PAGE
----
By Sharon Tayfield, Operations Director at Praxima Payroll Africa Systems (Pty) Ltd
Payroll is one facet of small business that is usually an afterthought as it does not contribute directly to the bottom line. It is often regarded as an administrative headache that takes more time than it should, especially in small businesses, and draws resources away from other business critical tasks. While payroll may be challenging for small businesses, it is a crucial aspect of keeping any enterprise running smoothly, and as such needs to be dealt with as efficiently and effectively as possible.
Small businesses often do not have the resources and expertise to effectively deal with the myriad of administrative tasks that go hand in hand with payroll, such as tax calculations, payments and reconciliations.
There are also various pieces of legislation that need to be complied with: from the Income Tax Act to Basic Conditions of Employment, Employment Equity, Skills Development and Unemployment Insurance – to mention a few.
Ensuring compliance is one of the greatest challenges when it comes to payroll systems, and is also one of the most important aspects to address, as there are heavy financial penalties attached to non-compliance that could put small businesses under serious financial threat. Outsourcing the payroll assists with this, as a good outsource provider will be aware of all relevant legislation, as well as making certain that taxes are paid on time and correctly reconciled, thereby avoiding penalties.
Keeping costs down is another major concern for the smaller enterprise: not simply the set up costs of a system but also the maintenance and ongoing costs attached thereto. Moving payroll from an in-house function to an outsourced function can help to drive costs down and keep them low, as it can then be run as an operational expense instead of a capital outlay expense.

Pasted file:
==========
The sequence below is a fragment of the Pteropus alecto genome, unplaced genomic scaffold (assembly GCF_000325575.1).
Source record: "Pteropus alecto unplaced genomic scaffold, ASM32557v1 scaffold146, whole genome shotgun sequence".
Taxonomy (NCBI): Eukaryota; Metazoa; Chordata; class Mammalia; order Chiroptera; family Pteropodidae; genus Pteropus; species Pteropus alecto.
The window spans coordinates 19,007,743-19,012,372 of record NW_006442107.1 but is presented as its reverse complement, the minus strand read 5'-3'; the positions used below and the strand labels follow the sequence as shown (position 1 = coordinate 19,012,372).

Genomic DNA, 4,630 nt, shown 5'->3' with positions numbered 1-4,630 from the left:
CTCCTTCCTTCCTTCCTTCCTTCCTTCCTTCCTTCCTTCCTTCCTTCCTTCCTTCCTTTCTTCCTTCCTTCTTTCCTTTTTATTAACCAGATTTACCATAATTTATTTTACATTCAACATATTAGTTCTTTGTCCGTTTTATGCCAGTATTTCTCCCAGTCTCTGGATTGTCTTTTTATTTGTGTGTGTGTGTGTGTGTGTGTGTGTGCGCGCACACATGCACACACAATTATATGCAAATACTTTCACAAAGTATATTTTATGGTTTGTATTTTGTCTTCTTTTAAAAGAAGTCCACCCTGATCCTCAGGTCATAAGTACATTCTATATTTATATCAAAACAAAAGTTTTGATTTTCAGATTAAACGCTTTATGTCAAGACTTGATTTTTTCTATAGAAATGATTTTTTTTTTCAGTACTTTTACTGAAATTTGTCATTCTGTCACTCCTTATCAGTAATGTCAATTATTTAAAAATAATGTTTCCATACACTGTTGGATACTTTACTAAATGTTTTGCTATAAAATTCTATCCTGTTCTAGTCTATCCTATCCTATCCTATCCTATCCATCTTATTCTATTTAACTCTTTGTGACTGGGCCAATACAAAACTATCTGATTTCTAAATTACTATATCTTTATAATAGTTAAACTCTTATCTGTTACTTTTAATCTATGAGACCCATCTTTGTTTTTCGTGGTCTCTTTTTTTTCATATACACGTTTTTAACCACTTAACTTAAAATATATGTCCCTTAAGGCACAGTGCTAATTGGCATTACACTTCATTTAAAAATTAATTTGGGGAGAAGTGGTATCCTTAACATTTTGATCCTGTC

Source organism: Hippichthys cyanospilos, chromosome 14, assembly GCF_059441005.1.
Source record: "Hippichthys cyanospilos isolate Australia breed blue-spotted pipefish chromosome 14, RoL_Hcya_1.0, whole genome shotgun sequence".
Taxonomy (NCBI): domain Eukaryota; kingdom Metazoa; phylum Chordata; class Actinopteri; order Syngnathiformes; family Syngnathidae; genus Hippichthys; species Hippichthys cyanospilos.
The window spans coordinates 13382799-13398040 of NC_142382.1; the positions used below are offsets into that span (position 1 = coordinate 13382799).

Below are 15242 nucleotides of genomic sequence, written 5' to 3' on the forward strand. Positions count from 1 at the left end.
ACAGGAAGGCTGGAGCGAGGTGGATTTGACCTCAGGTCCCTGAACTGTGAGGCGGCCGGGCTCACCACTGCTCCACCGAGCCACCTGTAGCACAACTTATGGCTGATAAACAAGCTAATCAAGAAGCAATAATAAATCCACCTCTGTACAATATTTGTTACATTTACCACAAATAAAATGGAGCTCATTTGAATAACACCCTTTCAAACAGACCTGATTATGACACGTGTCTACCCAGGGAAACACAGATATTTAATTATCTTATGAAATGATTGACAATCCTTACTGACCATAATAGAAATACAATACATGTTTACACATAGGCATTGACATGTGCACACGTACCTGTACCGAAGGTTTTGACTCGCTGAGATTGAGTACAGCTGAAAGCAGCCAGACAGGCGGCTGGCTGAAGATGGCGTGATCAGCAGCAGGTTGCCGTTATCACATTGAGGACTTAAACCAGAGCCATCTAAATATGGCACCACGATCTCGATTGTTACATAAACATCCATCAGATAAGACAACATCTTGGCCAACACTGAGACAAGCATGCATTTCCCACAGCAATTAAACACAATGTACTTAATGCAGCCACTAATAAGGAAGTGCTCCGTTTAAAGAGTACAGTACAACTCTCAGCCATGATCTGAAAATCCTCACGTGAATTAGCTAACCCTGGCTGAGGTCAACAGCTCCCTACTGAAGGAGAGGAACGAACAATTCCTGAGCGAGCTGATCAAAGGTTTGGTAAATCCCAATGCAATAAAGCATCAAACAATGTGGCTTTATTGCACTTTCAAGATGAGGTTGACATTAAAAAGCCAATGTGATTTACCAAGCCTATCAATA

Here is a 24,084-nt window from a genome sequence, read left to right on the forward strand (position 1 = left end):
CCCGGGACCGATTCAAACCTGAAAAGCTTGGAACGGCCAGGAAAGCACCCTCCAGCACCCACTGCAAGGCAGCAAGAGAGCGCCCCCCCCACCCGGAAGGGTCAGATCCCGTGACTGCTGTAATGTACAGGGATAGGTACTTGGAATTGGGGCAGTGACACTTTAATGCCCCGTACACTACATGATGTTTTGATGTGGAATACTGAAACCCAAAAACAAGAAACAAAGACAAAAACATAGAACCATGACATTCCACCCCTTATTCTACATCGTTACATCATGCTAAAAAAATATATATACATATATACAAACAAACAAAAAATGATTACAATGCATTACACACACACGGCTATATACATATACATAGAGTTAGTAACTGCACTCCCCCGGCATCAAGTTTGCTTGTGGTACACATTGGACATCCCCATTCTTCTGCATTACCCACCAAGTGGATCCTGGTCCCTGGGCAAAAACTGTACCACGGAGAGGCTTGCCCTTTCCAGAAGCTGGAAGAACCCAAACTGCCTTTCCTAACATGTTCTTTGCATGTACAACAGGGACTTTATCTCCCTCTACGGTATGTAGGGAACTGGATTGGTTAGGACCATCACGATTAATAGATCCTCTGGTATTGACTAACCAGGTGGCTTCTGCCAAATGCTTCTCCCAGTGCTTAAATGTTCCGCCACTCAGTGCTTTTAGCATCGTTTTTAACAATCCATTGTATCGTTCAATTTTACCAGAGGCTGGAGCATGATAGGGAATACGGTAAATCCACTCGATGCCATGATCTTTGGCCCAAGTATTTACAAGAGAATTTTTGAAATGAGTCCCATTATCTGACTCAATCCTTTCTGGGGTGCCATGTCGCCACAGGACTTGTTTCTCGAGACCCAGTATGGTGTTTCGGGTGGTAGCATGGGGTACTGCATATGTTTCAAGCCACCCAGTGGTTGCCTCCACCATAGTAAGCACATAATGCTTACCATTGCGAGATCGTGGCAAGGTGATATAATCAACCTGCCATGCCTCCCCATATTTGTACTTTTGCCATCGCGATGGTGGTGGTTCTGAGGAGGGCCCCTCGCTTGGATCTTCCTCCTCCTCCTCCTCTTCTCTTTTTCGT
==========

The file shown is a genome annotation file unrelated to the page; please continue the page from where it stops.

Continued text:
As resources are often scarce in small businesses, payroll administration cannot be a stand-alone job and it is often assigned as an extra task to someone else in the organisation This person may not be completely up to date with current legislation or necessarily have a comprehensive understanding of what the role entails, which may lead to errors and penalties. Outsourcing provides access to highly skilled professionals that many small businesses could not afford to hire permanently, which means that the payroll will be handled by experts, reducing the risk of errors and down time.
Maintaining confidentiality can be difficult in small businesses. However, payroll confidentiality is vital, and breaches can have disastrous effects on business. By outsourcing the payroll function of a small business, this confidential information is kept outside of the company and it is far less likely that confidentiality will be compromised.
When choosing an outsourced provider for the payroll function it is important to ensure that the solution provided is flexible and scalable to meet the needs of the business and grow with the company. The solution should also be rules-based and updated continually to ensure that it is always fully compliant with the latest in tax and labour legislation. A system that keeps track of all changes including detailed start and end dates for each record is crucial.
Payroll is very rarely a completely glitch free process. It is complex, complicated and prone to error if run manually or incorrectly, and it can be very challenging to run effectively within a small business.
Outsourcing the payroll process makes sense for small businesses. Not only can it provide access to skills and expertise at a fraction of the cost of hiring these resources in-house, it can also help to lessen administrative headaches and ensure things run smoothly, minimising queries and penalties and creating a professional payroll environment to keep employees happy.